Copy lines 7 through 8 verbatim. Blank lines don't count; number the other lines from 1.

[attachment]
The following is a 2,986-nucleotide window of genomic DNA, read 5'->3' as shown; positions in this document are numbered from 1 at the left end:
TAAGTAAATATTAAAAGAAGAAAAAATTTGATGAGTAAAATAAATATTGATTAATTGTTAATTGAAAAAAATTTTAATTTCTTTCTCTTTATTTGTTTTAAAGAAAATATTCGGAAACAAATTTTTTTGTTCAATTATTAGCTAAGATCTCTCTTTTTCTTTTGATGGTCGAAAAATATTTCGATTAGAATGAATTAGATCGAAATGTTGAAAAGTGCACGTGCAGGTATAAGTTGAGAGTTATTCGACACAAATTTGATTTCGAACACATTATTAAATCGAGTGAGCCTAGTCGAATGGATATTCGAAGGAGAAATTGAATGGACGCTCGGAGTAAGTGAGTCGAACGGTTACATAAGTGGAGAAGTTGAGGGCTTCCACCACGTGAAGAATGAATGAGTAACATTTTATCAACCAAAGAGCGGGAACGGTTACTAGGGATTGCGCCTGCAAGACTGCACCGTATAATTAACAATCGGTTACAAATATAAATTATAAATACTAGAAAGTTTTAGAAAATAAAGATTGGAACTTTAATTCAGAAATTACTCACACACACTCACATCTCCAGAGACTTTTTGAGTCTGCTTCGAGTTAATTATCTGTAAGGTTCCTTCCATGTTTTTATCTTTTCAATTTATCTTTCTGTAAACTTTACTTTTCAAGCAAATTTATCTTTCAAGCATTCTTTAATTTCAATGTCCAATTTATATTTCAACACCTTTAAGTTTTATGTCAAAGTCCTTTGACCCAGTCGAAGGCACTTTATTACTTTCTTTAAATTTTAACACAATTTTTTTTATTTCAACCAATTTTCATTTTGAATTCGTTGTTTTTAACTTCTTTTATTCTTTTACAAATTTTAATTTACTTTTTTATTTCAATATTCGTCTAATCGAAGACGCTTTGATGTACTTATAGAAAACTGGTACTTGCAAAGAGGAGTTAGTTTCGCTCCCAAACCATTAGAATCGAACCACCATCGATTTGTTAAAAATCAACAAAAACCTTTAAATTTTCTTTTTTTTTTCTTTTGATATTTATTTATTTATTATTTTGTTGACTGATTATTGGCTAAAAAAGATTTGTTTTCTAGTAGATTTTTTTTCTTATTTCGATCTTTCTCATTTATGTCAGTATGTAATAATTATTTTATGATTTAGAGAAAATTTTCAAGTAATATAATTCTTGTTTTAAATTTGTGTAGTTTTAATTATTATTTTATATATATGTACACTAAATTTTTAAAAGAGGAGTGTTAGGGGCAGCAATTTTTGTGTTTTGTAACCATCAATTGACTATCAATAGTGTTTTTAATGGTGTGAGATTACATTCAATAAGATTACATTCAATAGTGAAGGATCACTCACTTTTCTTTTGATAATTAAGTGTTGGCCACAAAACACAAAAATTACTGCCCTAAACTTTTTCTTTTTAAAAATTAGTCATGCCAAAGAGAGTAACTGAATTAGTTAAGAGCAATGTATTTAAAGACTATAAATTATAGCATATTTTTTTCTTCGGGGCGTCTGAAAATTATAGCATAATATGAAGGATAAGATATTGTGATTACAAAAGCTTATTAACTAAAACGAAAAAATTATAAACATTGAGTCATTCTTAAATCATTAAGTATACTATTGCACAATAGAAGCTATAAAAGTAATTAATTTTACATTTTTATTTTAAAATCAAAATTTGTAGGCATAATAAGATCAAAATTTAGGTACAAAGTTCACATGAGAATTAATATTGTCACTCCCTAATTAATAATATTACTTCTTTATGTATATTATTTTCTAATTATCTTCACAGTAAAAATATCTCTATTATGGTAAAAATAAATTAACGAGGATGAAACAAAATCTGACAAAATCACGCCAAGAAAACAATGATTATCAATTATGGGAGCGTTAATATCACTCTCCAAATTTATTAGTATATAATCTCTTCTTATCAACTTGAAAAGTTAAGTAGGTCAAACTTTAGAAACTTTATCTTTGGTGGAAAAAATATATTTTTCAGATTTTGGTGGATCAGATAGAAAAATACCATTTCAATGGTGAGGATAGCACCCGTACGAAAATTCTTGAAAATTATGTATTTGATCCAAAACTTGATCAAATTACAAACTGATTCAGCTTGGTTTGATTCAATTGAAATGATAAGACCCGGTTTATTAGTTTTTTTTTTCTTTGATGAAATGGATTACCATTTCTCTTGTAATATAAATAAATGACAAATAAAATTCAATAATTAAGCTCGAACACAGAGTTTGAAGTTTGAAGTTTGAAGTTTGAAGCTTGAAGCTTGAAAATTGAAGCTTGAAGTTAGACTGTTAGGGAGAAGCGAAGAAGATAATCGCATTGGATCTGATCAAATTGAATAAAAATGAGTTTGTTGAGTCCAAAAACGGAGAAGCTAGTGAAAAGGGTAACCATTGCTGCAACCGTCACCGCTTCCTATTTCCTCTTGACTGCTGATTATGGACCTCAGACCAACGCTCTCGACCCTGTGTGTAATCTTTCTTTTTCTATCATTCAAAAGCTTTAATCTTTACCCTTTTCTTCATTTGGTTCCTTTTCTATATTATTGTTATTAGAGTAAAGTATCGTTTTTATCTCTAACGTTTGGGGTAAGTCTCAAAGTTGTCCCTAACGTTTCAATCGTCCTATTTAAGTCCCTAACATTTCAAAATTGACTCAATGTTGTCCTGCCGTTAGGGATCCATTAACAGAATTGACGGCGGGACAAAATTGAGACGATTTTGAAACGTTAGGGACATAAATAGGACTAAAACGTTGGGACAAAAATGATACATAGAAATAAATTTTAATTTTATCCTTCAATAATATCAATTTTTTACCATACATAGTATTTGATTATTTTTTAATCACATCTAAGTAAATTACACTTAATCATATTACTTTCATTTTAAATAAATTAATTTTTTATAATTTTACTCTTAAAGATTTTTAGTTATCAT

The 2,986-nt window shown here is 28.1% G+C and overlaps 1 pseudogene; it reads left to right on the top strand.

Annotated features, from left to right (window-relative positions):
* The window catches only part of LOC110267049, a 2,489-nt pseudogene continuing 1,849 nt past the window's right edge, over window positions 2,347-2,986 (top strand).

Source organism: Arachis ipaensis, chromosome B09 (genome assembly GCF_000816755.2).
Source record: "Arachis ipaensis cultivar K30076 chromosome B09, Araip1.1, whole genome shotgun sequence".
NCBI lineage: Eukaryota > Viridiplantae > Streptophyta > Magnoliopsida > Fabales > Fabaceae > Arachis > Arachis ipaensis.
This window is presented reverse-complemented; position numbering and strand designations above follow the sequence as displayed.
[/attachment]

Source record: "Arachis ipaensis cultivar K30076 chromosome B09, Araip1.1, whole genome shotgun sequence".
NCBI lineage: Eukaryota > Viridiplantae > Streptophyta > Magnoliopsida > Fabales > Fabaceae > Arachis > Arachis ipaensis.